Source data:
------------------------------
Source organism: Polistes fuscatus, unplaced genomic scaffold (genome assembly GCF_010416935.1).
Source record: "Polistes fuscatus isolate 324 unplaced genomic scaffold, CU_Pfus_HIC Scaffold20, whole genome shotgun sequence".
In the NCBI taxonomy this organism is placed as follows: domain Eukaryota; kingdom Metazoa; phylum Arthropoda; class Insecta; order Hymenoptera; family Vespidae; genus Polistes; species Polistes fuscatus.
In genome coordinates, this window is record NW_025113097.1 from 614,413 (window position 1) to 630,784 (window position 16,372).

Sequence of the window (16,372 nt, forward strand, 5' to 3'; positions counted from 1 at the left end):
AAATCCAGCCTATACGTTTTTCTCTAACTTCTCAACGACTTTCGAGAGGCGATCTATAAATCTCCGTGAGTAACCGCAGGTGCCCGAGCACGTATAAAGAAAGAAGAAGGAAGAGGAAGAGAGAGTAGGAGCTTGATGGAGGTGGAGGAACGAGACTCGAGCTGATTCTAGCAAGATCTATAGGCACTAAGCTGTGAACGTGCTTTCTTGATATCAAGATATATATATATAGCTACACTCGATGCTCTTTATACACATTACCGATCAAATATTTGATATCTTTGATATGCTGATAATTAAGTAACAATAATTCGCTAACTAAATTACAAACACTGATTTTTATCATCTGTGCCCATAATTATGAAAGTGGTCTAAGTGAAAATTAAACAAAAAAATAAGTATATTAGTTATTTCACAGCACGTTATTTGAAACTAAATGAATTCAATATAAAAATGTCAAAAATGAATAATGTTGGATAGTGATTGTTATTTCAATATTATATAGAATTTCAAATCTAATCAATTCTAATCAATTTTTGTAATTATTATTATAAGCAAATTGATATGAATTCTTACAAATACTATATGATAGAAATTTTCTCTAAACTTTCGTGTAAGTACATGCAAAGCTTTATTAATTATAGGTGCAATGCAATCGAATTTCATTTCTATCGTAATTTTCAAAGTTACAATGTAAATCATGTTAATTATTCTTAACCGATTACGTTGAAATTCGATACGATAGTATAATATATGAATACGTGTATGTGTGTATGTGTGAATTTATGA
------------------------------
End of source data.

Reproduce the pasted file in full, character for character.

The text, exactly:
Source organism: Polistes fuscatus, unplaced genomic scaffold (genome assembly GCF_010416935.1).
Source record: "Polistes fuscatus isolate 324 unplaced genomic scaffold, CU_Pfus_HIC Scaffold20, whole genome shotgun sequence".
In the NCBI taxonomy this organism is placed as follows: domain Eukaryota; kingdom Metazoa; phylum Arthropoda; class Insecta; order Hymenoptera; family Vespidae; genus Polistes; species Polistes fuscatus.
In genome coordinates, this window is record NW_025113097.1 from 614,413 (window position 1) to 630,784 (window position 16,372).

Sequence of the window (16,372 nt, forward strand, 5' to 3'; positions counted from 1 at the left end):
AAATCCAGCCTATACGTTTTTCTCTAACTTCTCAACGACTTTCGAGAGGCGATCTATAAATCTCCGTGAGTAACCGCAGGTGCCCGAGCACGTATAAAGAAAGAAGAAGGAAGAGGAAGAGAGAGTAGGAGCTTGATGGAGGTGGAGGAACGAGACTCGAGCTGATTCTAGCAAGATCTATAGGCACTAAGCTGTGAACGTGCTTTCTTGATATCAAGATATATATATATAGCTACACTCGATGCTCTTTATACACATTACCGATCAAATATTTGATATCTTTGATATGCTGATAATTAAGTAACAATAATTCGCTAACTAAATTACAAACACTGATTTTTATCATCTGTGCCCATAATTATGAAAGTGGTCTAAGTGAAAATTAAACAAAAAAATAAGTATATTAGTTATTTCACAGCACGTTATTTGAAACTAAATGAATTCAATATAAAAATGTCAAAAATGAATAATGTTGGATAGTGATTGTTATTTCAATATTATATAGAATTTCAAATCTAATCAATTCTAATCAATTTTTGTAATTATTATTATAAGCAAATTGATATGAATTCTTACAAATACTATATGATAGAAATTTTCTCTAAACTTTCGTGTAAGTACATGCAAAGCTTTATTAATTATAGGTGCAATGCAATCGAATTTCATTTCTATCGTAATTTTCAAAGTTACAATGTAAATCATGTTAATTATTCTTAACCGATTACGTTGAAATTCGATACGATAGTATAATATATGAATACGTGTATGTGTGTATGTGTGAATTTATGA